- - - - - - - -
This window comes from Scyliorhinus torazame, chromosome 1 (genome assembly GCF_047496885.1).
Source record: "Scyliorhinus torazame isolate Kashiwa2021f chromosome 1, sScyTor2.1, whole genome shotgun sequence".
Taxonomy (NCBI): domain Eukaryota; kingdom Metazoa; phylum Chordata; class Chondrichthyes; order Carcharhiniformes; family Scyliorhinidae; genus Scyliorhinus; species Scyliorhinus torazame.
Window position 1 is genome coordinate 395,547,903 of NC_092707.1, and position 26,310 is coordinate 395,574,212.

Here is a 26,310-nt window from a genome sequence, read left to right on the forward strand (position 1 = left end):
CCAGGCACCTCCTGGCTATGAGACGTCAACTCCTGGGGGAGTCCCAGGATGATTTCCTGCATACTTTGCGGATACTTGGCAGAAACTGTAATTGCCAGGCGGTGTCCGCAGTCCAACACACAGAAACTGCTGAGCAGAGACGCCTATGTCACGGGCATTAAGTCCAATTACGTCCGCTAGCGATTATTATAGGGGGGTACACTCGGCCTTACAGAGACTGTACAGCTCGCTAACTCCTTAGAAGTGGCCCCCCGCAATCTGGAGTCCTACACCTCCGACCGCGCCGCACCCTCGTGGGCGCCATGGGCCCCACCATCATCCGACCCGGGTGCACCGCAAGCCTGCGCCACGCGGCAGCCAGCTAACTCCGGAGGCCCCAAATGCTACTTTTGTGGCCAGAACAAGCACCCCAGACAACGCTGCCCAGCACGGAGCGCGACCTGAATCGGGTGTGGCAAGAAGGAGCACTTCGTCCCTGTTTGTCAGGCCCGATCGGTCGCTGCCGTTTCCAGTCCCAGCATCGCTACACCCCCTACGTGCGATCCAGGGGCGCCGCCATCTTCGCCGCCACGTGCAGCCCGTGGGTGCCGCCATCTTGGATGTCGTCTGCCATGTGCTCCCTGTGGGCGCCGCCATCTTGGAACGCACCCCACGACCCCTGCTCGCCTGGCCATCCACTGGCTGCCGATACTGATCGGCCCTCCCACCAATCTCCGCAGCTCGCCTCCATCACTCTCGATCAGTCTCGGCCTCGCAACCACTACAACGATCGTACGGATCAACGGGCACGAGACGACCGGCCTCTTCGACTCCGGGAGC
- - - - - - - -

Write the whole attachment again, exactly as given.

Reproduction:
This window comes from Scyliorhinus torazame, chromosome 1 (genome assembly GCF_047496885.1).
Source record: "Scyliorhinus torazame isolate Kashiwa2021f chromosome 1, sScyTor2.1, whole genome shotgun sequence".
Taxonomy (NCBI): domain Eukaryota; kingdom Metazoa; phylum Chordata; class Chondrichthyes; order Carcharhiniformes; family Scyliorhinidae; genus Scyliorhinus; species Scyliorhinus torazame.
Window position 1 is genome coordinate 395,547,903 of NC_092707.1, and position 26,310 is coordinate 395,574,212.

Here is a 26,310-nt window from a genome sequence, read left to right on the forward strand (position 1 = left end):
CCAGGCACCTCCTGGCTATGAGACGTCAACTCCTGGGGGAGTCCCAGGATGATTTCCTGCATACTTTGCGGATACTTGGCAGAAACTGTAATTGCCAGGCGGTGTCCGCAGTCCAACACACAGAAACTGCTGAGCAGAGACGCCTATGTCACGGGCATTAAGTCCAATTACGTCCGCTAGCGATTATTATAGGGGGGTACACTCGGCCTTACAGAGACTGTACAGCTCGCTAACTCCTTAGAAGTGGCCCCCCGCAATCTGGAGTCCTACACCTCCGACCGCGCCGCACCCTCGTGGGCGCCATGGGCCCCACCATCATCCGACCCGGGTGCACCGCAAGCCTGCGCCACGCGGCAGCCAGCTAACTCCGGAGGCCCCAAATGCTACTTTTGTGGCCAGAACAAGCACCCCAGACAACGCTGCCCAGCACGGAGCGCGACCTGAATCGGGTGTGGCAAGAAGGAGCACTTCGTCCCTGTTTGTCAGGCCCGATCGGTCGCTGCCGTTTCCAGTCCCAGCATCGCTACACCCCCTACGTGCGATCCAGGGGCGCCGCCATCTTCGCCGCCACGTGCAGCCCGTGGGTGCCGCCATCTTGGATGTCGTCTGCCATGTGCTCCCTGTGGGCGCCGCCATCTTGGAACGCACCCCACGACCCCTGCTCGCCTGGCCATCCACTGGCTGCCGATACTGATCGGCCCTCCCACCAATCTCCGCAGCTCGCCTCCATCACTCTCGATCAGTCTCGGCCTCGCAACCACTACAACGATCGTACGGATCAACGGGCACGAGACGACCGGCCTCTTCGACTCCGGGAGC